When Is Anxiety No Longer Beneficial?

And How Do You Know?

Written by Jenifer Brougham, LICSW

Anxiety: Understanding Its Roots and Remedies

What is Anxiety? 

Anxiety is an emotion characterized by worried thoughts, feelings of tension, and increased blood pressure. It's the body's natural response to stress, threats, or apprehension about what's to come. And it's a critical survival mechanism that dates back to our pre-ancestors. Although hard to believe from where most of us live today, we have historically been prey as a species. Lions, giant hyenas, eagles, and more ate our ancestors. Even today, there are places on Earth where humans still have a 1 in 20 chance of being killed by a python. 

The evolutionary reason for anxiety. 

For our species to survive the deadly terrain, we evolved to have sharp bursts of adrenaline while simultaneously disengaging our prefrontal cortex when we detected a threat. This burst of adrenaline often meant the ability to outrun or outmaneuver a predator. The disengagement from our prefrontal cortex, the most evolved region of our brain where reasoning and problem-solving occur, ensured our reactions to threats came from our amygdala, the more primitive part of our brain that utilizes the flight, freeze, or fight response. Thus freeing us from complex higher-order thought processes, saving us precious seconds, and often preventing us from becoming a predator's next meal. Think about it: if we stopped to contemplate which way to run, for instance, left or right, while also weighing the pros and cons of each possible decision, we might not have survived as a species.


During the hustle and bustle of modern life, anxiety is often an invisible companion for many. Understanding anxiety, its triggers, manifestations, and coping strategies is an essential step toward regaining control over one's life and achieving mental and emotional well-being.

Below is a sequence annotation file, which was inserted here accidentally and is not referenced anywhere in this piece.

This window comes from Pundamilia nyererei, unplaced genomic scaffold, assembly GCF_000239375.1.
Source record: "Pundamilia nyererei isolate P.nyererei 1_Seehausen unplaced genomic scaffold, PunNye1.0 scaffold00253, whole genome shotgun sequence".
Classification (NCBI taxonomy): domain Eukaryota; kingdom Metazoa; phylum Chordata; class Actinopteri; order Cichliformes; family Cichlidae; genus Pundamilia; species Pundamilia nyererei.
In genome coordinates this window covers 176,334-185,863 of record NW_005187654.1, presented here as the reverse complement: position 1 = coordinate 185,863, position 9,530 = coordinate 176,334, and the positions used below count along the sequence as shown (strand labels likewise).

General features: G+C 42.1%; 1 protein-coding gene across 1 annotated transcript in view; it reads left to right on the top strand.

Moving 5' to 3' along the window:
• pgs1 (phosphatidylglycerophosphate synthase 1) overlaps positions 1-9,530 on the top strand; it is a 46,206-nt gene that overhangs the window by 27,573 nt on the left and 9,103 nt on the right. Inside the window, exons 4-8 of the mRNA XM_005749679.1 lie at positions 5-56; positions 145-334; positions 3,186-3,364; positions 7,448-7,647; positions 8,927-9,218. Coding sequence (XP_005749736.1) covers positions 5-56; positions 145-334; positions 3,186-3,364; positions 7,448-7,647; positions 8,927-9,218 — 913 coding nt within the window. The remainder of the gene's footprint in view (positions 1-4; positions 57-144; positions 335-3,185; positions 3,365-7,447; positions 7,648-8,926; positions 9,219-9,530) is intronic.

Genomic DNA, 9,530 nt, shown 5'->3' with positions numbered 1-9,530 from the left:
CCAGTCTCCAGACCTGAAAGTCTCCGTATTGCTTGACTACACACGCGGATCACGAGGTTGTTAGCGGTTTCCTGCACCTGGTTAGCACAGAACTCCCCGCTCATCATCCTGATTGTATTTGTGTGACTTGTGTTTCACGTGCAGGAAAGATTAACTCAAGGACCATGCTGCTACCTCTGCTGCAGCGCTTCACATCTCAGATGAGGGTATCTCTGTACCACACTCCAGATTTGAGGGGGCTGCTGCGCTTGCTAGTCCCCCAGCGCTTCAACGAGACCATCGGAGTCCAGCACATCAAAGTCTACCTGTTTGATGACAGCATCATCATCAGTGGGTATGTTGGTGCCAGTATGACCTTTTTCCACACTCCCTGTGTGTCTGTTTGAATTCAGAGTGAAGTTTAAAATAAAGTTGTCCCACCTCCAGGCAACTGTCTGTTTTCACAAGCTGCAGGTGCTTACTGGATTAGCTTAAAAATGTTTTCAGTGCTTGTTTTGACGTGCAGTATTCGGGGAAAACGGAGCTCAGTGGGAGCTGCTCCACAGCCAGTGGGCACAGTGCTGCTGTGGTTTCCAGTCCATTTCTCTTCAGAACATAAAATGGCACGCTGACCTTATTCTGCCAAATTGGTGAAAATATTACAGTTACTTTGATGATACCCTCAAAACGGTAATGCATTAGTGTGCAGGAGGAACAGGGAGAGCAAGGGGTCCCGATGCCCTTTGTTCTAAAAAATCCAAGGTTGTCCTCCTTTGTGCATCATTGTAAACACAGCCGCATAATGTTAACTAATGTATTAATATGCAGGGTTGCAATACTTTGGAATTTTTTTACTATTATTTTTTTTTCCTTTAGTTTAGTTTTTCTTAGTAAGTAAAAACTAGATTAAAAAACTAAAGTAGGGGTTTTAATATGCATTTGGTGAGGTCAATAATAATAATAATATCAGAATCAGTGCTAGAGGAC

Anxiety is a future-oriented state of mind, and in our contemporary society, mild anxiety is normal and even beneficial, such as the anxiety associated with remembering to pay your mortgage, studying to ensure a good grade on an exam, or driving cautiously to prevent a car accident.

However, for many, severe anxiety often manifests in situations that aren't life-threatening, such as public speaking, social engagements, navigating demands of daily life, seemingly unsolvable problems, being overwhelmed, or even for no identifiable reason. For instance, maybe your heart races, and you feel pressure in your chest just before you attend a social event with your peers. Or perhaps your chest becomes tight, and it seems more difficult to breathe when uncertain about the outcome of a future event. Whatever the cause, when anxiety becomes severe (and a lion isn't pursuing you), it is no longer serving you.

Anxiety Symptoms:

The manifestations of anxiety can range from mild to severe and can affect both the mind and body. Psychological symptoms often include excessive worry, irritability, rumination, feelings of dread, and poor concentration. Physical symptoms can manifest as racing heartbeat, muscle tension, tightness in your chest, trouble breathing, and more. These symptoms can disrupt daily activities and relationships and decrease overall quality of life.

Other possible symptoms of anxiety:

  • difficulty going to sleep or staying asleep
  • feeling restless or on edge
  • feeling overly nervous
  • grinding your teeth, especially at night
  • nausea or a churning feeling in your stomach
  • having tense muscles
  • headache
  • chest pain
  • rapid breathing
  • sweating and hot flashes
  • becoming light-headed or dizzy when stressed
  • trouble concentrating on anything other than the present worry
  • gastrointestinal problems
  • having a sense of impending doom
  • fatigue
  • panic attacks

Coping Strategies: 

Overcoming anxiety sometimes involves a multi-faceted approach, which can include lifestyle changes, self-help strategies, therapy, and even medication, which can all play a vital role in mitigating and managing anxiety symptoms.

  • Relaxation and Grounding Techniques: Practices like grounding, deep breathing, meditation, and progressive muscle relaxation can calm the nervous system and alleviate anxiety symptoms.